We utilize fuzzy membership function (MF) to describe the relationship of arrival data in a trajectory, i.e., the introduced MF in our AD procedure describes the connecting possibility between two arrival events ${G}_{i}^{(m,l)}$ and ${G}_{k}^{(m,l)}$ to be classified into the same trajectory. In fuzzy set theory, most common membership functions are triangular, trapezoidal, Gaussian and bellshaped [29,30]. In a more generalized viewpoint, the triangular and trapezoidal functions are in the forms of polygons, which are described by three parameters for the triangular and four parameters for the trapezoidal. In this paper, we extend the triangular to pentagonal MF, which is depicted as follows:
where $u\left(t\right)$ is the fuzzy MF of two arrival events to be connected into one trajectory and ${c}_{1},{c}_{2},\cdots ,{c}_{5}$ are the five parameters describing the shape of pentagonal MF as shown in Figure 8. For connecting possibility evaluation, the t in Equation (12) is the directional stationunit traveling time between ${G}_{i}^{(m,l)}$ and ${G}_{k}^{(m,l)}$, which is calculated as follows:
where ${G}_{i}^{(m,l)}=[{T}_{i},{I}_{i}]$ and ${G}_{k}^{(m,l)}=[{T}_{k},{I}_{k}]$.
If the trajectories for the studied lines have already been extracted, we can utilize the historical traveling time t to determinate the parameters of the pentagonal MF by:
where ${\eta}_{\mathrm{min}}<1$ is the lower bound coefficient and ${\eta}_{\mathrm{max}}>1$ is the upper bound coefficient, which control the extended range of t. Compared with the triangular MF, the pentagonal MF has the benefits of more flexible slope control. For databased knowledge, $u\left(t\right)$ should be in high connecting possibility ($u\left(t\right)\ge 0.5$) for all t in the historical data, and $u\left(t\right)=1$ (the highest connecting possibility) when t is the median of the historical data. Moreover, the historical data cannot reveal all cases in the future, so the data range should be extended from historical data to make a better coverage for the future. Furthermore, the extensions are not symmetric for the lower bound and upper bound. The shortest traveling time is restricted by the highest vehicle velocity and distance between two stations, which can be expected once the shortest distance between two adjacent stations is given. Hence, there is a slight difference between $\mathrm{min}\left(t\right)$ derived by historical data and the actual one in the future. However, the longest traveling time will be affected by traffic jam, traffic accident and other factors, which should be evaluated in a more conservative way. Actually, the t in Equation (13) is dependent on bus lines, station indices, date types and time of day. For the trajectory extraction work, it is hard to consider all of the factors when extracting hundreds of lines with millions of arrival events generated in one day. We prefer to evaluate $u\left(t\right)$ for all arrival events with a set of empirical parameters, which is given as follows:
where the nth row of ${C}_{M}$ refers to the parametrical set of $u\left(t\right)$ with $n={I}_{i}{I}_{k}$ in Equation (13) and the jth column of ${C}_{M}$ is the parameter ${c}_{j}$ in Equation (12). When ${I}_{i}{I}_{k}$ exceeds the maximum row index of ${C}_{M}$, the parameters for evaluating $u\left(t\right)$ are selected by the last row of ${C}_{M}$. By using ${C}_{M}$ given in Equation (15), the $u\left(t\right)$ between any two arrival events in a trajectory can be evaluated.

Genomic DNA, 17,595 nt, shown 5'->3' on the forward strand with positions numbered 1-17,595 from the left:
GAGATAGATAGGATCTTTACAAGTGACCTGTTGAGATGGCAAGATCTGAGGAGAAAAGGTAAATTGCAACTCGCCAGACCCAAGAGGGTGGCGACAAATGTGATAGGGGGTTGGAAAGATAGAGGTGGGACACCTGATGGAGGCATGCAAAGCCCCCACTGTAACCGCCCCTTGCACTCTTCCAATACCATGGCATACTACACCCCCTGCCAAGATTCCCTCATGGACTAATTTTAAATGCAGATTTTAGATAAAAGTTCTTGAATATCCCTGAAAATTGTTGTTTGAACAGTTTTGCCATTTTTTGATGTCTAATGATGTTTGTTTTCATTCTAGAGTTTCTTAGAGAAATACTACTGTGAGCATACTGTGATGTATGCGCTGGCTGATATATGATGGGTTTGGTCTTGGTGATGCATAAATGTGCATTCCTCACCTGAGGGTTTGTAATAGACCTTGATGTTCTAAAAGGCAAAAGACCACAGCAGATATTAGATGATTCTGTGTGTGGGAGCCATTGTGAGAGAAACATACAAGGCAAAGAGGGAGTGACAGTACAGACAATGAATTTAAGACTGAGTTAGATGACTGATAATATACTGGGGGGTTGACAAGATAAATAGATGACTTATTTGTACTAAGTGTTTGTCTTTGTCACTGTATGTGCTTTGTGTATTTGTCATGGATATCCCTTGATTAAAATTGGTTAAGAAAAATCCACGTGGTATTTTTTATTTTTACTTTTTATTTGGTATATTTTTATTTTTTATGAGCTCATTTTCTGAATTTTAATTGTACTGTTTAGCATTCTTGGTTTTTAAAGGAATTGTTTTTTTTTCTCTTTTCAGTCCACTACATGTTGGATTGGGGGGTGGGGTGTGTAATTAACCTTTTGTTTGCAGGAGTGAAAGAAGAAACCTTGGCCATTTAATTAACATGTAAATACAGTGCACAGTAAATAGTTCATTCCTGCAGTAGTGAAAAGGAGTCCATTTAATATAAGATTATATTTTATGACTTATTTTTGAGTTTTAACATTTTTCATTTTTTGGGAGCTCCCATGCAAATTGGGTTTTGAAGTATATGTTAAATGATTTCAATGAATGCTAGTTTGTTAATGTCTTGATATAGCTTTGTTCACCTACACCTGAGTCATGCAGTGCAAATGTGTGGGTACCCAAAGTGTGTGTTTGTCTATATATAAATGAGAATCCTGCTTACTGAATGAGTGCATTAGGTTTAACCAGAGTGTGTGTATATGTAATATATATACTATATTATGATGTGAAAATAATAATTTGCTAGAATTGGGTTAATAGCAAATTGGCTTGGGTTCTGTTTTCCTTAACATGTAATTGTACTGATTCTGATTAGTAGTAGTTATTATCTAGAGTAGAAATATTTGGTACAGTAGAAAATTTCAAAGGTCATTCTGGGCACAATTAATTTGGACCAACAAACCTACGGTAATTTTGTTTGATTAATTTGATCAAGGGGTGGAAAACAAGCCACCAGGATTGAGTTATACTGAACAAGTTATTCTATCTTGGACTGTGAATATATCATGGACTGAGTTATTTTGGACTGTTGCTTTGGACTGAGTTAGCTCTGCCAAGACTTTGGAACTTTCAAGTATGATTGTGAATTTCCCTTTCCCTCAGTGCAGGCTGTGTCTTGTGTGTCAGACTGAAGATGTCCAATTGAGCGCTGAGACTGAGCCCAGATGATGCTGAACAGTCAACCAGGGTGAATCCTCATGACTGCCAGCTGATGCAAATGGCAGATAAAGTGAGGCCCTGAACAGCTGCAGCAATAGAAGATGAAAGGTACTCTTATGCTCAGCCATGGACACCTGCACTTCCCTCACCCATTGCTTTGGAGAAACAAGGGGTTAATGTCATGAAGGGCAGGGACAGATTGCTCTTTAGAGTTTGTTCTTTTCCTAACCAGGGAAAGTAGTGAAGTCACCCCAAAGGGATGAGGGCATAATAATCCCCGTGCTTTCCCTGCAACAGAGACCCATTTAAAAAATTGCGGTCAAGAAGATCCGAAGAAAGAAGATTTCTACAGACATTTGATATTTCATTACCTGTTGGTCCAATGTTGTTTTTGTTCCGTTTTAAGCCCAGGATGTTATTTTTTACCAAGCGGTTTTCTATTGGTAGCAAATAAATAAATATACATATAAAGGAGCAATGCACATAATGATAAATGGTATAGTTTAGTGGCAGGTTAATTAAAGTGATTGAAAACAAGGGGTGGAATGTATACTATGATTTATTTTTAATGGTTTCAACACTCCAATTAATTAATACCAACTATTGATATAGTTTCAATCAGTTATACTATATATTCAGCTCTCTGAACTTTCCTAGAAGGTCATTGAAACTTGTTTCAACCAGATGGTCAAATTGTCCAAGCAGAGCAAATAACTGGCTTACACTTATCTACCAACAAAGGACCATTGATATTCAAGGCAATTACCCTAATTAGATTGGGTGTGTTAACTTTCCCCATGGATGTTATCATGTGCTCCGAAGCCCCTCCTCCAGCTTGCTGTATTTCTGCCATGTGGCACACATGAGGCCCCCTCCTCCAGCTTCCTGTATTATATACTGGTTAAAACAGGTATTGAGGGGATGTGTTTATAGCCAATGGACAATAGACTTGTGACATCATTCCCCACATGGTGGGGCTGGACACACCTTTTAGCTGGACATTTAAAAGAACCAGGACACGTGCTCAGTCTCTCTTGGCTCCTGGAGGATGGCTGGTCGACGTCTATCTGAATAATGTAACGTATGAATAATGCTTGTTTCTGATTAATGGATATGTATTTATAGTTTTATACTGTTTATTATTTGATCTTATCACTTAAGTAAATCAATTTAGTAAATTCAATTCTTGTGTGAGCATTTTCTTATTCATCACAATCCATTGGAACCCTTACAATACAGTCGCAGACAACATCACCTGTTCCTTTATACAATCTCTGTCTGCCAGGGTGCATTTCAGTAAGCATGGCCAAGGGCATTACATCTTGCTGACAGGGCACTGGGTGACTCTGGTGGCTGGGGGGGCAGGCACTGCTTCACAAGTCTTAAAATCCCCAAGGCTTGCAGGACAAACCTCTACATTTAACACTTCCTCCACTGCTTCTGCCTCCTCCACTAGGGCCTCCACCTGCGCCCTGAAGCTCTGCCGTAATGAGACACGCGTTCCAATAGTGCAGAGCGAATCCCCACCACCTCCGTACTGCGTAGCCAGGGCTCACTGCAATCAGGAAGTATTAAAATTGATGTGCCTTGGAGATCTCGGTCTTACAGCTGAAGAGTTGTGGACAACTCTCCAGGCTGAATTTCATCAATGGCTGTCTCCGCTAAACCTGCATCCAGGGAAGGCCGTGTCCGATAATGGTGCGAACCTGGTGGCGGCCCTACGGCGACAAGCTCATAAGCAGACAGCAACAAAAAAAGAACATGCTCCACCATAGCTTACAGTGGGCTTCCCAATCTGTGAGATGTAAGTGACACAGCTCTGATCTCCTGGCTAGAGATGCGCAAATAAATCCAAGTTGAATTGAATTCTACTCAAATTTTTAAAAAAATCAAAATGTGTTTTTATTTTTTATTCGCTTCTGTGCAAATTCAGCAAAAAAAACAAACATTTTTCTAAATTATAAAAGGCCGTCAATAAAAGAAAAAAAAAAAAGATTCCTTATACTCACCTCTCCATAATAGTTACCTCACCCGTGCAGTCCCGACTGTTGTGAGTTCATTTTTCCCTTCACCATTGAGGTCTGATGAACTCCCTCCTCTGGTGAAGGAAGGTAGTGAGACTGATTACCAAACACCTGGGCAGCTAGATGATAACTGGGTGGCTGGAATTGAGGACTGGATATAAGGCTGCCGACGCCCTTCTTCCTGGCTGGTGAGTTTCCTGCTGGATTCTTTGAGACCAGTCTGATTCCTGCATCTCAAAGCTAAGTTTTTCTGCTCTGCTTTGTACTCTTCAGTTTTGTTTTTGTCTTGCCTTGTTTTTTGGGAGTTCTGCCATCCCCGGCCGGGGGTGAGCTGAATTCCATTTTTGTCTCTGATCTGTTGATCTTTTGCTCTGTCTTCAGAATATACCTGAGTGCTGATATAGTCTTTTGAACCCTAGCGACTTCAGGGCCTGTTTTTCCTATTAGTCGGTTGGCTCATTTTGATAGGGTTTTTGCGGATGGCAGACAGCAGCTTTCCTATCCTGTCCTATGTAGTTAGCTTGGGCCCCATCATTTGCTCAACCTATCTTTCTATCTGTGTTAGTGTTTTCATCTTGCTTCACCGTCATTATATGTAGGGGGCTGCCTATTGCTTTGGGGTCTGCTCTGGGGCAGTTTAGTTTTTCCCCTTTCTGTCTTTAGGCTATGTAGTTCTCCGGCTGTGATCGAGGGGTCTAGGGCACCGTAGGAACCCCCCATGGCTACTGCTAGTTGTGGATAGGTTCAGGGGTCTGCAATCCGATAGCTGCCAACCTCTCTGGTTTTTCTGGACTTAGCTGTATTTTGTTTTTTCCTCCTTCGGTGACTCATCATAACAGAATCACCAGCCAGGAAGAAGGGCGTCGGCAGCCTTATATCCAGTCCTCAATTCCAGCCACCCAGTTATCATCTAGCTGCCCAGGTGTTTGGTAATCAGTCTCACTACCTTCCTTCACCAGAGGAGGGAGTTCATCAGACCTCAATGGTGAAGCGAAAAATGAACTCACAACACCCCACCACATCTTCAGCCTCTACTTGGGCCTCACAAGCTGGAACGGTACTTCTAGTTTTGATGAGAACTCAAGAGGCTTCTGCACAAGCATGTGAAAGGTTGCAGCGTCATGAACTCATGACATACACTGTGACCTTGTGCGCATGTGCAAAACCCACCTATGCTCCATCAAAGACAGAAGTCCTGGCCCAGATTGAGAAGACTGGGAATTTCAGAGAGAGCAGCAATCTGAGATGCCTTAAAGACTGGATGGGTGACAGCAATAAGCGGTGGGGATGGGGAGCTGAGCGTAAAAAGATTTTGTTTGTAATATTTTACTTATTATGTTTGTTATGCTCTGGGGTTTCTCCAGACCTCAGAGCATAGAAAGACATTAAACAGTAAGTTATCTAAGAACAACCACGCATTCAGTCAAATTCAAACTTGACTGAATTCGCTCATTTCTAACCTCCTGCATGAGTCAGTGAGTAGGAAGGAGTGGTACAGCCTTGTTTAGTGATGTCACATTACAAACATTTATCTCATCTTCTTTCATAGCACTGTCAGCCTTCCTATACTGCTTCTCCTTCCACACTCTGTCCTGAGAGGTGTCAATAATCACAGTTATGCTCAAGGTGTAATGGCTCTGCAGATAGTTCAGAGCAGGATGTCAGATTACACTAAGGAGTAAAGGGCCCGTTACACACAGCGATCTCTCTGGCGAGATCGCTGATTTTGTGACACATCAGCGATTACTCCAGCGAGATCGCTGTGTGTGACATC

Let ${U}^{c}\in {\mathbb{R}}^{N\times N}$ be the fuzzy connecting MF matrix evaluated for a trajectory fragment ${G}_{c}^{(j,m,l)}$ with N arrival events, where ${U}_{ik}^{c}$ is the $u\left(t\right)$ between the ith and kth arrival data when $i\ne k$ or ${U}_{ik}^{c}=1$ when $i=k$.
Let ${\widehat{G}}_{c}^{(j,m,l)}\subseteq {G}_{c}^{(j,m,l)}$ be the cleaned trajectory fragment from ${G}_{c}^{(j,m,l)}$ and ${\widehat{U}}^{c}$ the cleaned fuzzy connecting MF matrix generated from ${\widehat{G}}_{c}^{(j,m,l)}$. We take the trajectory fragment cleaning as an optimization problem as follows:
where ${\widehat{G}}_{c}^{(j,m,l)}$ is the size of ${\widehat{G}}_{c}^{(j,m,l)}$, $\mathrm{avg}({\widehat{U}}^{c})$ is the average of the elements in ${\widehat{U}}^{c}$ and ${u}_{\mathrm{min}}$ is the connecting possibility threshold, which is given by empirical knowledge. We set ${u}_{\mathrm{min}}=0.3$ for all arrival data in the project. For a cleaned trajectory fragment ${\widehat{G}}_{c}^{(j,m,l)}$, every arrival datum in ${\widehat{G}}_{c}^{(j,m,l)}$ should be connected, so all of the elements in ${\widehat{U}}^{c}$ should be greater than the predefined threshold ${u}_{\mathrm{min}}$. On the other hand, any data in ${\widehat{G}}_{c}^{(j,m,l)}$ should not be misclassified as noisy data, which is guaranteed by the maximization of ${\widehat{G}}_{c}^{(j,m,l)}$.
Let ${\overline{N}}_{i}^{c}$ be the anomalous indexing of the ith data in ${G}_{c}^{(j,m,l)}$, which is the count of ${u}_{ik}$ satisfying ${u}_{ik}\le {u}_{\mathrm{min}}$ for $k=1,2,\cdots N$, and ${\overline{N}}^{c}$ the anomalous indexing vector generated by ${\overline{N}}^{c}={[{\overline{N}}_{1}^{c},{\overline{N}}_{2}^{c},\cdots {\overline{N}}_{N}^{c}]}^{T}$.